In addition, feedback provision performed under the basis of the tradition of passing on experience has the potential to turn from an extrinsic motivation into an intrinsic one, if the physician is able to find inherent satisfaction and enjoyment in the process of giving feedback. This is akin to the parent–child relationship, such as when a parent provides feedback while teaching their child how to ride a bike. If a parent witnesses that with each attempt, there is growth and improvement in the child’s ability to ride the bike, this might evoke an innate sense of joy or pride, which could in turn provide the parent with the impetus to continue investing their time in the act of giving feedback. A similar mechanism for how intrinsic motivations are also elicited during teaching activities has been previously shown.20 It should be noted that, however, the current study is conducted in a Confucian Asian country, where ‘A teacher for a day is a father for a lifetime’. Although the unpredictable teaching moments, critically ill patients, and fast-paced work environments may be similar in the EDs all around the world, relationships between feedback providers and receivers may vary across different cultural contexts. Further research may be needed to understand the transferability of our results, and how best to draw out intrinsic motivations to enable clinical teachers to provide feedback in a sustained manner.
The first limitation to this study is that the participants were limited to a single country. EM is a relatively young specialty in Taiwan, recently celebrating the 20-year anniversary of emergency physician board certification. As a result, in the current study, the participants had 15 years of experience or less as attending physicians. The motivation or views about medical education could change as clinical teachers accumulate experience. Further research is needed to determine whether the conclusions of this study can be generalised to different ED or cultural settings. Second, as the interviews were performed in Chinese, there may be some loss in translation of the specifics of the viewpoints discussed between Mandarin and English. The third limitation regards the secondary analysis of the available qualitative dataset which was collected for a different question. The depth and comprehensiveness of the contents covered may be limited, and further qualitative or quantitative study is needed to clarify some of the issues raised in the current research.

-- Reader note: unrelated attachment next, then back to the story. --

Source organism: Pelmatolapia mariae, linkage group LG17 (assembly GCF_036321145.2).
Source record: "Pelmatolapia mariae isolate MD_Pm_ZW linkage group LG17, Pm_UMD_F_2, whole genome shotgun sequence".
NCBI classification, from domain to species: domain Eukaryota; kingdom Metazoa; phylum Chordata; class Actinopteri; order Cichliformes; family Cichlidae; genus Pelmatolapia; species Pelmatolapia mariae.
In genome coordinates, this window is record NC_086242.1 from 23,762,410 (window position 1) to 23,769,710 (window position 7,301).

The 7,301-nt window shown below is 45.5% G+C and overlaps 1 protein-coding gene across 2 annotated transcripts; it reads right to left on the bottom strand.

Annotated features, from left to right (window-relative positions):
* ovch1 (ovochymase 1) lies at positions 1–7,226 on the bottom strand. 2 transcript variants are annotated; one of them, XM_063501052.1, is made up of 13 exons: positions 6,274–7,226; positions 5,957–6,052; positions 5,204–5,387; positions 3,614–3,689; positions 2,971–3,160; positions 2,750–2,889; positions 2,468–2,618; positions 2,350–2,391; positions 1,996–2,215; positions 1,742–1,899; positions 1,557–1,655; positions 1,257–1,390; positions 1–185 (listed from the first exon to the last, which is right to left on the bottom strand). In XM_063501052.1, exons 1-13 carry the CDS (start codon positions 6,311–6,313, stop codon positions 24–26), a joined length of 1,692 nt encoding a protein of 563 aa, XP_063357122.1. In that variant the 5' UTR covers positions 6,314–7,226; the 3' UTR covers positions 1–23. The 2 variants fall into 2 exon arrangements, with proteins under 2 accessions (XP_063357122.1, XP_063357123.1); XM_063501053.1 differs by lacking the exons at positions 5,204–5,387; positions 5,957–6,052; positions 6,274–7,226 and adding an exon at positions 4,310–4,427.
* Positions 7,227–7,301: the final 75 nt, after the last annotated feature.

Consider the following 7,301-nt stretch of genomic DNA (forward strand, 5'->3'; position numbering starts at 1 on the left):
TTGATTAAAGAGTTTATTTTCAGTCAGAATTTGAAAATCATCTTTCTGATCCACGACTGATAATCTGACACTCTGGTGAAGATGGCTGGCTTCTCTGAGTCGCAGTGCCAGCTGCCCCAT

We found that faculty members in the ED are motivated to provide feedback when they feel a responsibility towards their learners, when they understand the importance of feedback, or simply because of a commitment to pass on clinical knowledge to their juniors. With this understanding of why teachers would still provide feedback in spite of working in a busy clinical setting, we hope to be able to develop interventions that facilitate the integration of external motivations, and to explore ways in which genuine enjoyment can be innately produced.
Data availability statement
Data in its original language are available on reasonable request.
This project was approved by the local institutional review board (Ref: 104–8510C).
Handling editor Simon Carley
Contributors Funding acquisition: S-RY, C-HC. Conceptualisation: Y-CC, C-HC. Methodology: L-CC, C-HC. Software data management: S-RY, L-CC, C-HC. Formal analysis: S-RY, LVM, C-HC, Y-CC.Data coding: S-RY, C-HC, L-CC. Writing (original draft preparation): S-RY, Y-CC, C-HC. Writing (review and editing): Y-CC, C-HC, RYLN. LWriting (critical revision): C-HC, S-RY, LVM, Y-CC. Illustration sketching: RYLN. Project administration: S-RY, C-HC.
Funding This research was funded by Chang Gung Research Grant (CDRPG3E0081, CORPG1F0081), and Ministry of Science and Technology (MOST) grant (MOST 105–2511 S-182-016).
Competing interests None declared.
Provenance and peer review Not commissioned; externally peer reviewed.